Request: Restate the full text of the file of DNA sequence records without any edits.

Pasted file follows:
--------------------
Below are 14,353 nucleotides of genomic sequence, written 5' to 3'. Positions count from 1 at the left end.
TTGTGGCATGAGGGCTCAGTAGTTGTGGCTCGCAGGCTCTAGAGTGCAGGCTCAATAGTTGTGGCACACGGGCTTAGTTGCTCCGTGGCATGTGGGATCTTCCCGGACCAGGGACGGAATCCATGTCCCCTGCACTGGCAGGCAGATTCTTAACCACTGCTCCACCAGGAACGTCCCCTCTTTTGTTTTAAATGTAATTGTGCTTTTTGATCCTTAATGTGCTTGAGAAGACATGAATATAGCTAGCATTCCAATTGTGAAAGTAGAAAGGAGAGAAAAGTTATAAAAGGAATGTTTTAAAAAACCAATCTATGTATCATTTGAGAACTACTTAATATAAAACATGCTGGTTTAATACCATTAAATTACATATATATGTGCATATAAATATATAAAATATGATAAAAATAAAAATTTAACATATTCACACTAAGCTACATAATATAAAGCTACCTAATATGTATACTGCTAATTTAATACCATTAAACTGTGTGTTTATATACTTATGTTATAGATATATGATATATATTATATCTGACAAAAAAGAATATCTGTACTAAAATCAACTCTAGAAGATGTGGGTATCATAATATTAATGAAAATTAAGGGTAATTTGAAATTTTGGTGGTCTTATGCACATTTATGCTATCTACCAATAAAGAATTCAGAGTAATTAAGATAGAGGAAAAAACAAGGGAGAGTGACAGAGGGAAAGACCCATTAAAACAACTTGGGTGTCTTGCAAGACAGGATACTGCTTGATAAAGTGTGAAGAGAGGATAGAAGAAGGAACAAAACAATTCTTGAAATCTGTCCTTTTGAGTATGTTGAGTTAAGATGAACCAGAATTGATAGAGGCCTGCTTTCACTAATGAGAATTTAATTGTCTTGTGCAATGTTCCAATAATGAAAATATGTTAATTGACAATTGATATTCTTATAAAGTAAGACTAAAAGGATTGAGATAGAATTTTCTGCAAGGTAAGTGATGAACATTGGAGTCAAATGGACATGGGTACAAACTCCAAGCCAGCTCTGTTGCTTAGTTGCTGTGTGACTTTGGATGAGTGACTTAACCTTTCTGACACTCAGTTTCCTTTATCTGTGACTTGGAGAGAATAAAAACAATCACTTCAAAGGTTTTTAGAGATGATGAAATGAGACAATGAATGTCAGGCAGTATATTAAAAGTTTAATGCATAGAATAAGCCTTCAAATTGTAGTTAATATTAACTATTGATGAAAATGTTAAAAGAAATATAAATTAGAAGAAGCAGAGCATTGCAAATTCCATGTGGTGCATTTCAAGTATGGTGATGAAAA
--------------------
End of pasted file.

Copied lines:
Below are 14,353 nucleotides of genomic sequence, written 5' to 3'. Positions count from 1 at the left end.
TTGTGGCATGAGGGCTCAGTAGTTGTGGCTCGCAGGCTCTAGAGTGCAGGCTCAATAGTTGTGGCACACGGGCTTAGTTGCTCCGTGGCATGTGGGATCTTCCCGGACCAGGGACGGAATCCATGTCCCCTGCACTGGCAGGCAGATTCTTAACCACTGCTCCACCAGGAACGTCCCCTCTTTTGTTTTAAATGTAATTGTGCTTTTTGATCCTTAATGTGCTTGAGAAGACATGAATATAGCTAGCATTCCAATTGTGAAAGTAGAAAGGAGAGAAAAGTTATAAAAGGAATGTTTTAAAAAACCAATCTATGTATCATTTGAGAACTACTTAATATAAAACATGCTGGTTTAATACCATTAAATTACATATATATGTGCATATAAATATATAAAATATGATAAAAATAAAAATTTAACATATTCACACTAAGCTACATAATATAAAGCTACCTAATATGTATACTGCTAATTTAATACCATTAAACTGTGTGTTTATATACTTATGTTATAGATATATGATATATATTATATCTGACAAAAAAGAATATCTGTACTAAAATCAACTCTAGAAGATGTGGGTATCATAATATTAATGAAAATTAAGGGTAATTTGAAATTTTGGTGGTCTTATGCACATTTATGCTATCTACCAATAAAGAATTCAGAGTAATTAAGATAGAGGAAAAAACAAGGGAGAGTGACAGAGGGAAAGACCCATTAAAACAACTTGGGTGTCTTGCAAGACAGGATACTGCTTGATAAAGTGTGAAGAGAGGATAGAAGAAGGAACAAAACAATTCTTGAAATCTGTCCTTTTGAGTATGTTGAGTTAAGATGAACCAGAATTGATAGAGGCCTGCTTTCACTAATGAGAATTTAATTGTCTTGTGCAATGTTCCAATAATGAAAATATGTTAATTGACAATTGATATTCTTATAAAGTAAGACTAAAAGGATTGAGATAGAATTTTCTGCAAGGTAAGTGATGAACATTGGAGTCAAATGGACATGGGTACAAACTCCAAGCCAGCTCTGTTGCTTAGTTGCTGTGTGACTTTGGATGAGTGACTTAACCTTTCTGACACTCAGTTTCCTTTATCTGTGACTTGGAGAGAATAAAAACAATCACTTCAAAGGTTTTTAGAGATGATGAAATGAGACAATGAATGTCAGGCAGTATATTAAAAGTTTAATGCATAGAATAAGCCTTCAAATTGTAGTTAATATTAACTATTGATGAAAATGTTAAAAGAAATATAAATTAGAAGAAGCAGAGCATTGCAAATTCCATGTGGTGCATTTCAAGTATGGTGATGAAAA